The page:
What the loss of the Internet Privacy Bill means to you and I.

Mar 30, 2017

It's probably popped up on your television screen that the Senate and then the House of Representatives voted earlier this week, 215 to 205, to repeal an Internet privacy bill passed last year.  In case you're curious, here's a full list of every Senator and Representative that voted to repeal the bill and how much they received specifically from the telecom lobby right before voting. (local mirror)  By the way, if you would like to contact those Senators (local mirror) or Representatives (local mirror) here's how you can do so... When the bill hits Trump's desk it's a foregone conclusion that he's going to sign it.  Some of the talking heads are expressing concern about this, while others are cheering that the removal of this regulation is an all-around win for the market, blah blah blah... but what does this actually mean for you?

First of all, if you're reading this, welcome to the Internet.  You're soaking in it.

Second of all, please read this blog post (local mirror) by the EFF.  Just a few years ago, a couple of very large ISPs (that you're probably a customer of) got caught doing things like monitoring your web searches and hijacking them with different results they were paid to insert and analyzing your net.traffic to figure out what advertisements to inject in realtime.  The bill that just got repealed put a stop to all of that.

I've spoken to a couple of people who expressed disbelief that such a thing was possible.  In point of fact, intercepting and meddling with communications traffic goes back a very long way.  In 1994 a bill called the Communications Assistance for Law Enforcement Act (CALEA) was passed and codified as 47 USC 1001-1010.  In a nutshell, what this law means is that manufacturers of just about every kind of network-side communications device, from the telephony switches that route your phone calls to the carrier class routers that make up the network core have surveillance capability built in.  In theory, only law enforcement agents with warrants are supposed to be able to use them.  In practice, they're used all the time by employees of the companies that own that equipment to silently troubleshoot problems before they get too out of hand, and yes, they get abused all the time for petty shit.  As you may have guessed already, the moment that CALEA-compliant equipment was deployed back in the day hackers immediately figured out how to use them more effectively than even the telecom companies and silently eavesdropping on people using that functionality was a common "This is how 1337 I am" stunt.  So, please keep in mind that this "monitor all the customers" infrastructure is going to be badly abused and constitutes one hell of a security risk.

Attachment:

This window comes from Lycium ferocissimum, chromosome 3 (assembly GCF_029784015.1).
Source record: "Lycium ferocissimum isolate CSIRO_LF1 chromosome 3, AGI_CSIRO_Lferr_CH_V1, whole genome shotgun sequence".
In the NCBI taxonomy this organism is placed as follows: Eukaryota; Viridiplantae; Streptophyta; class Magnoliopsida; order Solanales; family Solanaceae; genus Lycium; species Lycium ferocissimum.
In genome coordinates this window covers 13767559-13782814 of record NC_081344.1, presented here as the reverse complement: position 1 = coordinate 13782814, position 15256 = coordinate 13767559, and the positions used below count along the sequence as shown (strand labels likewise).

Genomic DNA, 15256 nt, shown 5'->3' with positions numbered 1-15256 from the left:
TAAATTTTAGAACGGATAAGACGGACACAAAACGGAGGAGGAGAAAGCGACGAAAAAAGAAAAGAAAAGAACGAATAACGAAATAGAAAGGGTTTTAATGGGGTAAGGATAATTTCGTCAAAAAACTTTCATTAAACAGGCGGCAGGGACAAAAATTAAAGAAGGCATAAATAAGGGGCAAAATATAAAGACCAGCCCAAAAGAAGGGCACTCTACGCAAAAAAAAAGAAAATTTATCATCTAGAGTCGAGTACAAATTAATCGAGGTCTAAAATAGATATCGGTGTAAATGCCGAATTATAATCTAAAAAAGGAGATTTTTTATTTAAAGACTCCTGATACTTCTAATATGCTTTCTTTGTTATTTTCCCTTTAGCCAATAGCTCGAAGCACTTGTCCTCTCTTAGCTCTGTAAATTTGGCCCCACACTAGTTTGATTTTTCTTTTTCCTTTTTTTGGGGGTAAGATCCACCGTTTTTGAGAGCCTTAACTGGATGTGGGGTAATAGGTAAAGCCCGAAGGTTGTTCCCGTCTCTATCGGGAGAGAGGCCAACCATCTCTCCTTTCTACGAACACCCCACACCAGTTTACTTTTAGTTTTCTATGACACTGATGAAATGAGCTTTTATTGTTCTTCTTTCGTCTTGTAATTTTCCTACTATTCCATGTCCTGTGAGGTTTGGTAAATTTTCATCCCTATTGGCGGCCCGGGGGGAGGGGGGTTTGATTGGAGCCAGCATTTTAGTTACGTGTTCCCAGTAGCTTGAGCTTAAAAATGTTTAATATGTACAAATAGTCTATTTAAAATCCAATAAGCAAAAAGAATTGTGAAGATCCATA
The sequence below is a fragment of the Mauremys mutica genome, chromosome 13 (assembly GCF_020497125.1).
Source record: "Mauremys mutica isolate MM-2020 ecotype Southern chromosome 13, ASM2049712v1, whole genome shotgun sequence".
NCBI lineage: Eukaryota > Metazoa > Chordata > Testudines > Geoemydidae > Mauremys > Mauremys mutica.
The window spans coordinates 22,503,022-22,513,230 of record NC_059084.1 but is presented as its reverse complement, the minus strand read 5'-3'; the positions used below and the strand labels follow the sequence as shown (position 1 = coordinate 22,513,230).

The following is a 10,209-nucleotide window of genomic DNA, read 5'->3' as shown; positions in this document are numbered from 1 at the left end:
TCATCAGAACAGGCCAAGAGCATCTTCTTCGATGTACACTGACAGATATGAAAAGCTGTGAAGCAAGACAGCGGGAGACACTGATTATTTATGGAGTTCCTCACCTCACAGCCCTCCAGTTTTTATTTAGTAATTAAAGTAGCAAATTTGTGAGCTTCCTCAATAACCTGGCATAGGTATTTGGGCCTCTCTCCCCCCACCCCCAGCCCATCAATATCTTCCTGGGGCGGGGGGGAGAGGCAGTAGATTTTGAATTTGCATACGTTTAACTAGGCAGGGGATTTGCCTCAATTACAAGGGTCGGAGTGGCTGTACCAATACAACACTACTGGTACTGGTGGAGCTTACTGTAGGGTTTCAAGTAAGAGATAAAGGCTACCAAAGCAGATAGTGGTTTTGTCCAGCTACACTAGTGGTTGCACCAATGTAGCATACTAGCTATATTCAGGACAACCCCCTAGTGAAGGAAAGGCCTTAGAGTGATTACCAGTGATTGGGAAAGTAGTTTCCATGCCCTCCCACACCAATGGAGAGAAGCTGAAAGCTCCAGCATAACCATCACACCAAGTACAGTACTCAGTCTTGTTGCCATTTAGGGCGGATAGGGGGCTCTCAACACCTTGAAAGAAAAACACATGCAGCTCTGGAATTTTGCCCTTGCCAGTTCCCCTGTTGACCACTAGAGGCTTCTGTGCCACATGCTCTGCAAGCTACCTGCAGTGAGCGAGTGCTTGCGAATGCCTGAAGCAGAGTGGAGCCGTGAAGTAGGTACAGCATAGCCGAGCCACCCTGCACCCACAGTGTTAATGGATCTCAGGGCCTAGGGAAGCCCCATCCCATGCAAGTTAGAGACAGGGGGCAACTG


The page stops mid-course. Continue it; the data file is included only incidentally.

CALEA is regularly updated as communications technology evolves, and now encompasses things like the backbone of the Net, Voice-over-IP telephony, cellular telephony and companies whose business it is happens to be running wireless hotspots.  As it so happens, much of this functionality is perfect for monitoring customers' traffic, analyzing it, and packaging it for sale as large bundles of anonymized information or as discrete dossiers, ala Cambridge Analytica.  Let me paint you a picture, based in part of how things worked before that bill was passed originally...